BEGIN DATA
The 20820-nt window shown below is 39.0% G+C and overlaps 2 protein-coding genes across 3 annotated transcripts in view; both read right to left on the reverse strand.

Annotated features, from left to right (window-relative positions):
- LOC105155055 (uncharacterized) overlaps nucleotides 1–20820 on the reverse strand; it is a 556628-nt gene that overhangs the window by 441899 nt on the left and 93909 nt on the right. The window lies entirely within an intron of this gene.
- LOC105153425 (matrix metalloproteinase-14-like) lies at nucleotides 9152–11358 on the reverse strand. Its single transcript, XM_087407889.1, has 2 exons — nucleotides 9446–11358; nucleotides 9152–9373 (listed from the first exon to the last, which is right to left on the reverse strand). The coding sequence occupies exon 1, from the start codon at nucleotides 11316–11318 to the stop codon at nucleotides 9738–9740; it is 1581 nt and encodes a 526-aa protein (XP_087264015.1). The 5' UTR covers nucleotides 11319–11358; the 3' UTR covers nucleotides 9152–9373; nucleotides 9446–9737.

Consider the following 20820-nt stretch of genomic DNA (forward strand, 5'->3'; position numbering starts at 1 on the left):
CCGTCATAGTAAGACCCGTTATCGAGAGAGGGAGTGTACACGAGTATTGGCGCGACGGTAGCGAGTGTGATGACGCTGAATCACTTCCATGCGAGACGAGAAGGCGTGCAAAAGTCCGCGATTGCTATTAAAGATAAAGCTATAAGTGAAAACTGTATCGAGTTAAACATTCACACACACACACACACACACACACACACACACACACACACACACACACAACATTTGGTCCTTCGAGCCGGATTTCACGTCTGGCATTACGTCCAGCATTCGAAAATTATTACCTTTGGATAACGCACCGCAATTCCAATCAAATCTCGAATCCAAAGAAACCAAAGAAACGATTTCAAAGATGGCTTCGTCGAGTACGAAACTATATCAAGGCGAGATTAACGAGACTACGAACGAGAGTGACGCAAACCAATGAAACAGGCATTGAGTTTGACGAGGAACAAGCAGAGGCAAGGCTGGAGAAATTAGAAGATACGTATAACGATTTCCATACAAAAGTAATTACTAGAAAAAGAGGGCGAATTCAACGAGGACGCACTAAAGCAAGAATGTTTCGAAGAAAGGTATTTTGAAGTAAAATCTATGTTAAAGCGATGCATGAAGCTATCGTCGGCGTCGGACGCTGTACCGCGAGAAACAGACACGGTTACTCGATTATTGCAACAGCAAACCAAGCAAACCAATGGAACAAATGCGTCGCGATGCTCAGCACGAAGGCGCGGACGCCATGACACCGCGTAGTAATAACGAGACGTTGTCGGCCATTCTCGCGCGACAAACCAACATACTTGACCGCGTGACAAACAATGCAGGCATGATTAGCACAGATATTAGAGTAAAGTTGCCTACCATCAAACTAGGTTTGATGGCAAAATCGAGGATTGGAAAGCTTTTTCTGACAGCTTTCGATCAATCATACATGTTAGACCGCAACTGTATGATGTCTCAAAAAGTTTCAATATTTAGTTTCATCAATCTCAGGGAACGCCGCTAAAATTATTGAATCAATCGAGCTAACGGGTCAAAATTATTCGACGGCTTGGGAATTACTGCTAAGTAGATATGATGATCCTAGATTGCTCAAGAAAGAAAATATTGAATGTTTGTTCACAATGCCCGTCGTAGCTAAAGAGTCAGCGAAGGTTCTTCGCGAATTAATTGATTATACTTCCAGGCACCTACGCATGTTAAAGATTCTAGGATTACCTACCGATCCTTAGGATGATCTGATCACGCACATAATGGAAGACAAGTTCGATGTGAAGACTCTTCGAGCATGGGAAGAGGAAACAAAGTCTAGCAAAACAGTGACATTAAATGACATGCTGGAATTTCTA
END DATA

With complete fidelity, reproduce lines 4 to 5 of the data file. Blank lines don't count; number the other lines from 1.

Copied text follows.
- LOC105153425 (matrix metalloproteinase-14-like) lies at nucleotides 9152–11358 on the reverse strand. Its single transcript, XM_087407889.1, has 2 exons — nucleotides 9446–11358; nucleotides 9152–9373 (listed from the first exon to the last, which is right to left on the reverse strand). The coding sequence occupies exon 1, from the start codon at nucleotides 11316–11318 to the stop codon at nucleotides 9738–9740; it is 1581 nt and encodes a 526-aa protein (XP_087264015.1). The 5' UTR covers nucleotides 11319–11358; the 3' UTR covers nucleotides 9152–9373; nucleotides 9446–9737.

Consider the following 20820-nt stretch of genomic DNA (forward strand, 5'->3'; position numbering starts at 1 on the left):